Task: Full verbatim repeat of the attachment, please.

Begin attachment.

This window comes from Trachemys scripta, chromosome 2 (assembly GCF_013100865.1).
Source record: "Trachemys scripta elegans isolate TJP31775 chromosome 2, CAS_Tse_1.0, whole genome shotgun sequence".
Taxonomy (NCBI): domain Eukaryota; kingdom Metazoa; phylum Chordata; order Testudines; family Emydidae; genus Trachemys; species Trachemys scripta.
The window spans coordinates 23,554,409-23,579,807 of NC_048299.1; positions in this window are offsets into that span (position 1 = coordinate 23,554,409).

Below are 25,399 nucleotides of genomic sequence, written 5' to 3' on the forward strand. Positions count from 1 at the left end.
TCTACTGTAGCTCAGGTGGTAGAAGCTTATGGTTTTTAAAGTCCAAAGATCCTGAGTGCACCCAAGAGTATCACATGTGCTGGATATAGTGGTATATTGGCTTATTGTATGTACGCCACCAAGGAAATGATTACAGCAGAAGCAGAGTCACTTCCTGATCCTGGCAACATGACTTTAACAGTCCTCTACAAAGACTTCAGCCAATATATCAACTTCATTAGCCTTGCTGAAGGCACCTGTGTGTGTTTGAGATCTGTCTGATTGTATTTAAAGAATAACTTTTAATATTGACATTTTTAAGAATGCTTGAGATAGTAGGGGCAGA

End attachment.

This window comes from Trachemys scripta, chromosome 2 (assembly GCF_013100865.1).
Source record: "Trachemys scripta elegans isolate TJP31775 chromosome 2, CAS_Tse_1.0, whole genome shotgun sequence".
Taxonomy (NCBI): domain Eukaryota; kingdom Metazoa; phylum Chordata; order Testudines; family Emydidae; genus Trachemys; species Trachemys scripta.
The window spans coordinates 23,554,409-23,579,807 of NC_048299.1; positions in this window are offsets into that span (position 1 = coordinate 23,554,409).

Below are 25,399 nucleotides of genomic sequence, written 5' to 3' on the forward strand. Positions count from 1 at the left end.
TCTACTGTAGCTCAGGTGGTAGAAGCTTATGGTTTTTAAAGTCCAAAGATCCTGAGTGCACCCAAGAGTATCACATGTGCTGGATATAGTGGTATATTGGCTTATTGTATGTACGCCACCAAGGAAATGATTACAGCAGAAGCAGAGTCACTTCCTGATCCTGGCAACATGACTTTAACAGTCCTCTACAAAGACTTCAGCCAATATATCAACTTCATTAGCCTTGCTGAAGGCACCTGTGTGTGTTTGAGATCTGTCTGATTGTATTTAAAGAATAACTTTTAATATTGACATTTTTAAGAATGCTTGAGATAGTAGGGGCAGA